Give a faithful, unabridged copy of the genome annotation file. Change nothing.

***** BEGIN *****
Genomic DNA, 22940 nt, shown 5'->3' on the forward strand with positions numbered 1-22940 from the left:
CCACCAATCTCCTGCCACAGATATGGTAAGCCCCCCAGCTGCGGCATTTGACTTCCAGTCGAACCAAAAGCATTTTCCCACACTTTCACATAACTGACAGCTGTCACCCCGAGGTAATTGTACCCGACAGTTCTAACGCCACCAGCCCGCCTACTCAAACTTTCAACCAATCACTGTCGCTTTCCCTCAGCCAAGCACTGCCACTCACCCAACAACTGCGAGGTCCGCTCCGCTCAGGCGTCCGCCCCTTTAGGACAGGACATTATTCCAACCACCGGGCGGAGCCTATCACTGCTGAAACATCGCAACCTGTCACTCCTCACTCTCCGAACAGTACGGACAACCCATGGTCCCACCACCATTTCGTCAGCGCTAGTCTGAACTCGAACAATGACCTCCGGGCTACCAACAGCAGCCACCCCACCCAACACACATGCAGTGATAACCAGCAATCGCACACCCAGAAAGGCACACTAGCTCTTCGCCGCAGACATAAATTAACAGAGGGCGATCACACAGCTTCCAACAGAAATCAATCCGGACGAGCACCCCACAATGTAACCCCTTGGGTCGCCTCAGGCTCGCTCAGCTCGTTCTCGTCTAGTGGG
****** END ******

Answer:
Genomic DNA, 22940 nt, shown 5'->3' on the forward strand with positions numbered 1-22940 from the left:
CCACCAATCTCCTGCCACAGATATGGTAAGCCCCCCAGCTGCGGCATTTGACTTCCAGTCGAACCAAAAGCATTTTCCCACACTTTCACATAACTGACAGCTGTCACCCCGAGGTAATTGTACCCGACAGTTCTAACGCCACCAGCCCGCCTACTCAAACTTTCAACCAATCACTGTCGCTTTCCCTCAGCCAAGCACTGCCACTCACCCAACAACTGCGAGGTCCGCTCCGCTCAGGCGTCCGCCCCTTTAGGACAGGACATTATTCCAACCACCGGGCGGAGCCTATCACTGCTGAAACATCGCAACCTGTCACTCCTCACTCTCCGAACAGTACGGACAACCCATGGTCCCACCACCATTTCGTCAGCGCTAGTCTGAACTCGAACAATGACCTCCGGGCTACCAACAGCAGCCACCCCACCCAACACACATGCAGTGATAACCAGCAATCGCACACCCAGAAAGGCACACTAGCTCTTCGCCGCAGACATAAATTAACAGAGGGCGATCACACAGCTTCCAACAGAAATCAATCCGGACGAGCACCCCACAATGTAACCCCTTGGGTCGCCTCAGGCTCGCTCAGCTCGTTCTCGTCTAGTGGG